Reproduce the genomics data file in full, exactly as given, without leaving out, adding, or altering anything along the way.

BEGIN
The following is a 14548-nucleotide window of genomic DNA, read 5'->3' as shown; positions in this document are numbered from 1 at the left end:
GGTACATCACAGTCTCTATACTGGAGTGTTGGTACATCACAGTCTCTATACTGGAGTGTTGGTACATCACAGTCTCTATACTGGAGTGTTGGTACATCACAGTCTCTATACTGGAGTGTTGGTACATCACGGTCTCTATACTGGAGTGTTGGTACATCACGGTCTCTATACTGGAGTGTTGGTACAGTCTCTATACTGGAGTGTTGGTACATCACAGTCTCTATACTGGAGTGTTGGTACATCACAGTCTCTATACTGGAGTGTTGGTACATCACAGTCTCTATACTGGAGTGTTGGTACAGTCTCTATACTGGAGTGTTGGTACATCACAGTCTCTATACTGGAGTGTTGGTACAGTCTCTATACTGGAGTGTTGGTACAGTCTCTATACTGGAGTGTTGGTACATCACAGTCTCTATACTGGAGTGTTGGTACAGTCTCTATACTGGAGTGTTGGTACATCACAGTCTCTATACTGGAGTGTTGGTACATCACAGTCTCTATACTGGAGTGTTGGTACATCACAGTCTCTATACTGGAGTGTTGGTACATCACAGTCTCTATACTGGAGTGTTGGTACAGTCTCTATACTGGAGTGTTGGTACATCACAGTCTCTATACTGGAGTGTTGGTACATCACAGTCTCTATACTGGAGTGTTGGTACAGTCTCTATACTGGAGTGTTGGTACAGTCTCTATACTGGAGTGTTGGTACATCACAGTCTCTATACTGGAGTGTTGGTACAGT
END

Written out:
The following is a 14548-nucleotide window of genomic DNA, read 5'->3' as shown; positions in this document are numbered from 1 at the left end:
GGTACATCACAGTCTCTATACTGGAGTGTTGGTACATCACAGTCTCTATACTGGAGTGTTGGTACATCACAGTCTCTATACTGGAGTGTTGGTACATCACAGTCTCTATACTGGAGTGTTGGTACATCACGGTCTCTATACTGGAGTGTTGGTACATCACGGTCTCTATACTGGAGTGTTGGTACAGTCTCTATACTGGAGTGTTGGTACATCACAGTCTCTATACTGGAGTGTTGGTACATCACAGTCTCTATACTGGAGTGTTGGTACATCACAGTCTCTATACTGGAGTGTTGGTACAGTCTCTATACTGGAGTGTTGGTACATCACAGTCTCTATACTGGAGTGTTGGTACAGTCTCTATACTGGAGTGTTGGTACAGTCTCTATACTGGAGTGTTGGTACATCACAGTCTCTATACTGGAGTGTTGGTACAGTCTCTATACTGGAGTGTTGGTACATCACAGTCTCTATACTGGAGTGTTGGTACATCACAGTCTCTATACTGGAGTGTTGGTACATCACAGTCTCTATACTGGAGTGTTGGTACATCACAGTCTCTATACTGGAGTGTTGGTACAGTCTCTATACTGGAGTGTTGGTACATCACAGTCTCTATACTGGAGTGTTGGTACATCACAGTCTCTATACTGGAGTGTTGGTACAGTCTCTATACTGGAGTGTTGGTACAGTCTCTATACTGGAGTGTTGGTACATCACAGTCTCTATACTGGAGTGTTGGTACAGT